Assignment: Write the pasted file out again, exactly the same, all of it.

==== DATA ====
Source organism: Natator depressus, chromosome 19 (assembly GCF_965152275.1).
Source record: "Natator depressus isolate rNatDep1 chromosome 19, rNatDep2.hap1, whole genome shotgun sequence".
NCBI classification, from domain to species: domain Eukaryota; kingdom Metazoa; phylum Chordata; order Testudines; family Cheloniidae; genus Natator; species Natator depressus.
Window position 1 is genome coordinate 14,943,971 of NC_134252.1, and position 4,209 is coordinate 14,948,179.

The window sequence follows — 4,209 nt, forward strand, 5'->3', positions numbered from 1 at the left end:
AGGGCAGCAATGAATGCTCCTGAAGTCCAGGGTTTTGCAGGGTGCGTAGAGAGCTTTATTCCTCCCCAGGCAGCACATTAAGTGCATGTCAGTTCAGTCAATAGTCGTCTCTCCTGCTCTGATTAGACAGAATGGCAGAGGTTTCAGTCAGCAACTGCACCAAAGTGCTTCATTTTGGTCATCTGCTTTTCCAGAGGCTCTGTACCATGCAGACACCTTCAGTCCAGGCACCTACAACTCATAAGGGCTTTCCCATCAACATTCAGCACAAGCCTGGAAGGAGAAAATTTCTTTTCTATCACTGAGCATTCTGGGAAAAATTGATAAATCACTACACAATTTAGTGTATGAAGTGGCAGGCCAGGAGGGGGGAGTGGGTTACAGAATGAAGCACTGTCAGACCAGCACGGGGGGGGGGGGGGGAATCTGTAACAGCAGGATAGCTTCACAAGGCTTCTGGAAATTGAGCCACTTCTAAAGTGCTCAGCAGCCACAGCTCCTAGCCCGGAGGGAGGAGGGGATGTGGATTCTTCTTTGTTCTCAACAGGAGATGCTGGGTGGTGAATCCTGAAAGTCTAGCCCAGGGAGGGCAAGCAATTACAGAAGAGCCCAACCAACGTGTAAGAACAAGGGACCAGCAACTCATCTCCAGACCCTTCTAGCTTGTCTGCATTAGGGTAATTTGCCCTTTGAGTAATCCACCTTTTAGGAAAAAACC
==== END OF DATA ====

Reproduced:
Source organism: Natator depressus, chromosome 19 (assembly GCF_965152275.1).
Source record: "Natator depressus isolate rNatDep1 chromosome 19, rNatDep2.hap1, whole genome shotgun sequence".
NCBI classification, from domain to species: domain Eukaryota; kingdom Metazoa; phylum Chordata; order Testudines; family Cheloniidae; genus Natator; species Natator depressus.
Window position 1 is genome coordinate 14,943,971 of NC_134252.1, and position 4,209 is coordinate 14,948,179.

The window sequence follows — 4,209 nt, forward strand, 5'->3', positions numbered from 1 at the left end:
AGGGCAGCAATGAATGCTCCTGAAGTCCAGGGTTTTGCAGGGTGCGTAGAGAGCTTTATTCCTCCCCAGGCAGCACATTAAGTGCATGTCAGTTCAGTCAATAGTCGTCTCTCCTGCTCTGATTAGACAGAATGGCAGAGGTTTCAGTCAGCAACTGCACCAAAGTGCTTCATTTTGGTCATCTGCTTTTCCAGAGGCTCTGTACCATGCAGACACCTTCAGTCCAGGCACCTACAACTCATAAGGGCTTTCCCATCAACATTCAGCACAAGCCTGGAAGGAGAAAATTTCTTTTCTATCACTGAGCATTCTGGGAAAAATTGATAAATCACTACACAATTTAGTGTATGAAGTGGCAGGCCAGGAGGGGGGAGTGGGTTACAGAATGAAGCACTGTCAGACCAGCACGGGGGGGGGGGGGGGAATCTGTAACAGCAGGATAGCTTCACAAGGCTTCTGGAAATTGAGCCACTTCTAAAGTGCTCAGCAGCCACAGCTCCTAGCCCGGAGGGAGGAGGGGATGTGGATTCTTCTTTGTTCTCAACAGGAGATGCTGGGTGGTGAATCCTGAAAGTCTAGCCCAGGGAGGGCAAGCAATTACAGAAGAGCCCAACCAACGTGTAAGAACAAGGGACCAGCAACTCATCTCCAGACCCTTCTAGCTTGTCTGCATTAGGGTAATTTGCCCTTTGAGTAATCCACCTTTTAGGAAAAAACC